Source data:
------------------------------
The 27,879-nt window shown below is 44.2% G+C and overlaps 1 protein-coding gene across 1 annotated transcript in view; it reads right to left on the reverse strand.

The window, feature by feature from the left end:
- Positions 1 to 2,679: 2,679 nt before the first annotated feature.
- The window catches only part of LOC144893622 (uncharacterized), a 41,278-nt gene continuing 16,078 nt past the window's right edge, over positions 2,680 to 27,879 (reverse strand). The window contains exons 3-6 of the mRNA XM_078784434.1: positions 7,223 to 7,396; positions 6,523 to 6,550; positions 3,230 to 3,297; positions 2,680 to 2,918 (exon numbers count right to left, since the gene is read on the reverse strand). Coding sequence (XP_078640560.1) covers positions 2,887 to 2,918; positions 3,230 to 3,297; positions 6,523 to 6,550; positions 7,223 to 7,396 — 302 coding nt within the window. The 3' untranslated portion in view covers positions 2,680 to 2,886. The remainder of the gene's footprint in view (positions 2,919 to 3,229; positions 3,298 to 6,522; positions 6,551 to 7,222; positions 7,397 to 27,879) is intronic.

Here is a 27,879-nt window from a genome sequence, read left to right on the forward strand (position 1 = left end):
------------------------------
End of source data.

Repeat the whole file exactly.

The 27,879-nt window shown below is 44.2% G+C and overlaps 1 protein-coding gene across 1 annotated transcript in view; it reads right to left on the reverse strand.

The window, feature by feature from the left end:
- Positions 1 to 2,679: 2,679 nt before the first annotated feature.
- The window catches only part of LOC144893622 (uncharacterized), a 41,278-nt gene continuing 16,078 nt past the window's right edge, over positions 2,680 to 27,879 (reverse strand). The window contains exons 3-6 of the mRNA XM_078784434.1: positions 7,223 to 7,396; positions 6,523 to 6,550; positions 3,230 to 3,297; positions 2,680 to 2,918 (exon numbers count right to left, since the gene is read on the reverse strand). Coding sequence (XP_078640560.1) covers positions 2,887 to 2,918; positions 3,230 to 3,297; positions 6,523 to 6,550; positions 7,223 to 7,396 — 302 coding nt within the window. The 3' untranslated portion in view covers positions 2,680 to 2,886. The remainder of the gene's footprint in view (positions 2,919 to 3,229; positions 3,298 to 6,522; positions 6,551 to 7,222; positions 7,397 to 27,879) is intronic.

Here is a 27,879-nt window from a genome sequence, read left to right on the forward strand (position 1 = left end):